The innovative digital artists use millions of beams of light, convex mirrors, projection and scanning to create ethereal, floating sculptures which are animated through space and time. Light Barrier pushes against the limitations of the digital and the physical, attempting to bring digital objects into free physical space. The Korean-British artist duo manage to transform the viewers into their own ‘light barrier’ - an eerie, yet magical zone, an idealised space of fantasy and wonder which is an ephemeral illusion with an enduring experience.
KK: You use light almost in the way of impressionist painters. Computer code is your brush stroke, filling your unconventional canvases with light of a new kind. Why are you so much fascinated by natural light?
The brush strokes of the impressionist painters reveal the code they used to generate the details of their paintings. Their hand is programmed with the right muscle memory to create delicate descriptions of light, encoded through a process of many sessions practising and refining and rethinking approaches. This code is then used repeatedly and consistently, varying only deliberately in order to create the diverse elements and tones of the image. Their obsession with natural light drove these techniques, which in turn redirected the artistic dialogue of the time.
Our obsession is with digital light, and instead of developing forms and mechanisms to represent natural light using paint or other materials, we instead have developed our techniques which use digital light as the material, in turn using it to express form and concepts in natural space. The Impressionists articulated natural light with paint, in turn we articulate forms with digital light.
KK: What was the idea behind Light Barrier?
The work Light Barrier carries our ongoing journey of ‘drawing in the air’, an exploration between material and immaterial. Our intention is to create graphic forms which have visual mass, but are physically weightless. To achieve this we brush against the walls of reality, thereby referencing the light barrier, the universal law which constrains the speed of matter to always be slower than the speed of light.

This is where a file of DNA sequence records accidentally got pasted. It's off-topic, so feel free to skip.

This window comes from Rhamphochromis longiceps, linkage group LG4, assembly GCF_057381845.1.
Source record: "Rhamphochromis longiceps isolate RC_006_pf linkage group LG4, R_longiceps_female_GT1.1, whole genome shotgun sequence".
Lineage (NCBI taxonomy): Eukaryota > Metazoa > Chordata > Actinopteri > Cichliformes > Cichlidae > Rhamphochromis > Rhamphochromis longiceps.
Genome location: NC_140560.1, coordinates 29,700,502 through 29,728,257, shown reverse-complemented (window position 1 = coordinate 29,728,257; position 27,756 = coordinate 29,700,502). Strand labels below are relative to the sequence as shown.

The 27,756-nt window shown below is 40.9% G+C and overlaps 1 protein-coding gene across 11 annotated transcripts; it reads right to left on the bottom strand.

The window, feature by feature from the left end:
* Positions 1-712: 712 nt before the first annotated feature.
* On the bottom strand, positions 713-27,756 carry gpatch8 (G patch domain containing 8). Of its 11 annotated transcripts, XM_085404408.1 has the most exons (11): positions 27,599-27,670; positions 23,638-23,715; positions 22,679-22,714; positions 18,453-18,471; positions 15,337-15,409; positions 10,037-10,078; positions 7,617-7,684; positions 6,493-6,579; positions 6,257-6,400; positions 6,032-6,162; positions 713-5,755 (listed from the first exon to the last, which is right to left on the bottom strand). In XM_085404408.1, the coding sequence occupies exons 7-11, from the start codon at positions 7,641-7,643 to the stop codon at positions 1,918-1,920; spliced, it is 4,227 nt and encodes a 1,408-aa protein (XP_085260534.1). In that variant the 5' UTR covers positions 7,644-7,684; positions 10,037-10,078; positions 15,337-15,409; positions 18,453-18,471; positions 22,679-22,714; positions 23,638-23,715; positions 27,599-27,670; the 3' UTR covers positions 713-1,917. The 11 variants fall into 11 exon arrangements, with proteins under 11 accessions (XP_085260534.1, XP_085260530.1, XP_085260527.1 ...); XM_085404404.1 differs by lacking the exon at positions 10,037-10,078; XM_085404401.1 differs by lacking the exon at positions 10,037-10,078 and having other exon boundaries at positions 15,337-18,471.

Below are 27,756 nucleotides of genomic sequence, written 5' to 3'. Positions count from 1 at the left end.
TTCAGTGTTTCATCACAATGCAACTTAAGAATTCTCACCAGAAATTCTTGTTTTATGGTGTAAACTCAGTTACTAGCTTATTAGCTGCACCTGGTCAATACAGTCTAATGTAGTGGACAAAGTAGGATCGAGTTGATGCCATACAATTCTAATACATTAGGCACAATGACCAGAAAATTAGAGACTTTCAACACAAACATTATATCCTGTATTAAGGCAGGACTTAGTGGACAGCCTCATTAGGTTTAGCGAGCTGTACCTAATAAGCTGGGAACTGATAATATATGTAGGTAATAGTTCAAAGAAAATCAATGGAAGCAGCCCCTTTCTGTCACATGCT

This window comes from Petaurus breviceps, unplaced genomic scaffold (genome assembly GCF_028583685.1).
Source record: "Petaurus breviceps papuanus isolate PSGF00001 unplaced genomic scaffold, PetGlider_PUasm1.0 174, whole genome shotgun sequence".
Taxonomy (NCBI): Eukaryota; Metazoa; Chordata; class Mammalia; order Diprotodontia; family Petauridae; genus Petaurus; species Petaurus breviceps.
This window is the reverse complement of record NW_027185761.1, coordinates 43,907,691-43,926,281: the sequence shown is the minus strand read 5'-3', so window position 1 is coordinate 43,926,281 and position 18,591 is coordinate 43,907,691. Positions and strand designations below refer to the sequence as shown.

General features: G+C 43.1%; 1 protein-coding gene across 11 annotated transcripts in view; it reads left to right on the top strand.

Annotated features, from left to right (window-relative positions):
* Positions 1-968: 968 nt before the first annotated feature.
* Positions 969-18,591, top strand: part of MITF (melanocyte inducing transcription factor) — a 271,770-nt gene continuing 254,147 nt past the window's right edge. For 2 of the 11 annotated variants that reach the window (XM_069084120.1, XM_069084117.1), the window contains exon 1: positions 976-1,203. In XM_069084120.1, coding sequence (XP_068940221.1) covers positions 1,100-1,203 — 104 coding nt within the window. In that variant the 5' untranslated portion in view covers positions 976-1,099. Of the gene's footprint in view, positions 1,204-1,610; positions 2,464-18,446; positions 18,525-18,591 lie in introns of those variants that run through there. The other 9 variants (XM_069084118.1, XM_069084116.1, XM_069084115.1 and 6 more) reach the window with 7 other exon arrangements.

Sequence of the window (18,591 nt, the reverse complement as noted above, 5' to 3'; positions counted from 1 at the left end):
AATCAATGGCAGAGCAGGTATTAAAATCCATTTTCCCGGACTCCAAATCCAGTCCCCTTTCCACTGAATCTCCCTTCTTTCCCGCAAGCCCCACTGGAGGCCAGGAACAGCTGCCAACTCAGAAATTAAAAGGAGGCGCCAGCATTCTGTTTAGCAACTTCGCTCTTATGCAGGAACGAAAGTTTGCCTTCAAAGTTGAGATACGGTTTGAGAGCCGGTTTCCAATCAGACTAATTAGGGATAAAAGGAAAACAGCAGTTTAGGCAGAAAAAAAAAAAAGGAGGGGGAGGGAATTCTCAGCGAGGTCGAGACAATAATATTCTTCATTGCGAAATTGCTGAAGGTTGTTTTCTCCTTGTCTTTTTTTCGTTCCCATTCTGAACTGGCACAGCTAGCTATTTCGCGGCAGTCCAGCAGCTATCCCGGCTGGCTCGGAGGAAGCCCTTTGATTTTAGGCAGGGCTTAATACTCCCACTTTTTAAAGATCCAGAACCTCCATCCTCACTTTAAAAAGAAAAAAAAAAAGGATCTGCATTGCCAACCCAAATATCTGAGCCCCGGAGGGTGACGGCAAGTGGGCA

KK: What kind of sound and atmosphere can the viewers of SIGNAL expect when making a stop at the Light Barrier installation during SIGNAL?
Visitors will encounter a thick field of smoke, out of which will appear unreal objects which traverse the space in front and around them. These objects sound out spatial tones as they travel, encompassing the viewer in a hall of light, phantoms, smoke and sound.
KK: Your art made a few stops around the world. Where did you travel with the Light Barrier and what is your last stop?
Light Barrier began at Nikola-Lenivets sculpture park in rural Russia, commissioned by FutureEverything and The British Council, and has since been shown a the Da Vinci Festival in Seoul this autumn. SIGNAL Festival is the first stop on Light Barrier’s European tour this winter, which will take it to Eindhoven, Newcastle and more.
KK: Are you excited to be part of the Prague Light Festival SIGNAL this year?
We’ve always heard great things about both the beauty and depth of the city, and of the energy and ambition of SIGNAL Festival. We’re hugely excited to present our work to the audience in Prague, and to see the reaction that our work brings. We look forwards to experiencing all the diverse artworks at the festival, and to get up to some adventures with the people and the city.
Interview Katerina Kombercova